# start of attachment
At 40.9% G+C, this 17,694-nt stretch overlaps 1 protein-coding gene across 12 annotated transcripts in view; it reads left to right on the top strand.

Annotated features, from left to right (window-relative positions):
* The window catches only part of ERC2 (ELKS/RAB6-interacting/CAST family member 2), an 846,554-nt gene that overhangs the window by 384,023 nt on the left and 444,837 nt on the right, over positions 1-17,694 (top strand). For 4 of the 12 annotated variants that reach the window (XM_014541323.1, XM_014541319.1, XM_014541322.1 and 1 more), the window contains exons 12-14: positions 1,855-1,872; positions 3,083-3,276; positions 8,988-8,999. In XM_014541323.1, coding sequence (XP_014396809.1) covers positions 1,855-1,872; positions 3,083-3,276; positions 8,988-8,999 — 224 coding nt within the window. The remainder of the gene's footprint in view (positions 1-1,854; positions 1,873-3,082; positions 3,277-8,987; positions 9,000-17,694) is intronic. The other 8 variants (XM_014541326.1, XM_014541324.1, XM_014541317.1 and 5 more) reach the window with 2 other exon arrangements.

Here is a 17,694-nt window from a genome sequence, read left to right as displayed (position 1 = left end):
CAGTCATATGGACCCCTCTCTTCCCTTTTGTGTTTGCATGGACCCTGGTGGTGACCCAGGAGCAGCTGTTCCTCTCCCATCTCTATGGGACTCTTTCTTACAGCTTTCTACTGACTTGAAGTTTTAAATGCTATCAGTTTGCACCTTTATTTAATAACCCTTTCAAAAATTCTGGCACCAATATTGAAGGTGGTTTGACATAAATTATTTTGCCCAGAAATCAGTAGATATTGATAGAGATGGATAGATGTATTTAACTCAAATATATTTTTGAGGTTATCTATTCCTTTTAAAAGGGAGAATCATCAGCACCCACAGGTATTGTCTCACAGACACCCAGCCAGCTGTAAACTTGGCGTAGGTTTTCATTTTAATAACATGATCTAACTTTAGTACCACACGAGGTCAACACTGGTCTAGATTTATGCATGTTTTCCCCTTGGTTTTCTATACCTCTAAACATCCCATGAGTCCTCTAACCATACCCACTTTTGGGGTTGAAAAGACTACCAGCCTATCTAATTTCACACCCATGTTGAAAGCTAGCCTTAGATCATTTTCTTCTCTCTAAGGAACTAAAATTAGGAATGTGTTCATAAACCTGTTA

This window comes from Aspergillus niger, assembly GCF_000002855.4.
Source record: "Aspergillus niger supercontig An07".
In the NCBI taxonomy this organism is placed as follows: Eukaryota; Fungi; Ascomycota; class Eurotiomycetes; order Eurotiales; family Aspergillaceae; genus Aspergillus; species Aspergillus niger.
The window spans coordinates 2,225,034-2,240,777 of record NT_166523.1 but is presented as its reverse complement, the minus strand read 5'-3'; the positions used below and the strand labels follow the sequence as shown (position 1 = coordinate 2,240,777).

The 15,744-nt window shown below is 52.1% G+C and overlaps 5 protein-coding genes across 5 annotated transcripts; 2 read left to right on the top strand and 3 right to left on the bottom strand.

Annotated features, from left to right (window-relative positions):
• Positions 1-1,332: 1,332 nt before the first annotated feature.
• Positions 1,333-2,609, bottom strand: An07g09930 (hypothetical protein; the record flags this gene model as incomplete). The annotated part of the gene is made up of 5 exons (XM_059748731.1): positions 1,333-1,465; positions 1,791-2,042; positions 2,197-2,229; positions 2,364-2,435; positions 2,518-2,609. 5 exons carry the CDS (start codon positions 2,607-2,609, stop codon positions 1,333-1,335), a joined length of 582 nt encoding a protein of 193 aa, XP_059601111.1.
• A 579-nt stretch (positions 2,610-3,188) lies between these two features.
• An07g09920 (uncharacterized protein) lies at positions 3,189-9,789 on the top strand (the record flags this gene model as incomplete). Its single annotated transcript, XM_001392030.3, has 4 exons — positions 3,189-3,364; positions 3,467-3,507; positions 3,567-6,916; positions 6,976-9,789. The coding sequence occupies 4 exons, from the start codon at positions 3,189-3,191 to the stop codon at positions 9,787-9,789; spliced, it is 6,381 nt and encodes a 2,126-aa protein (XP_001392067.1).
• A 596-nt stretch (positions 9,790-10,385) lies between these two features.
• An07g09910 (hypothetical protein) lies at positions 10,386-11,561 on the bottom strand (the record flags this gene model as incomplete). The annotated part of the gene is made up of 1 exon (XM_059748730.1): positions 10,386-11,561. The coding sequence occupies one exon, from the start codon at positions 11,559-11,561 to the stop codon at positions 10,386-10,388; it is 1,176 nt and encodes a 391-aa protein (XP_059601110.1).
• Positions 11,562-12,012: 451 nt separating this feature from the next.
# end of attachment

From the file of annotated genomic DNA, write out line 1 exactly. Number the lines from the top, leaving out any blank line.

At 40.9% G+C, this 17,694-nt stretch overlaps 1 protein-coding gene across 12 annotated transcripts in view; it reads left to right on the top strand.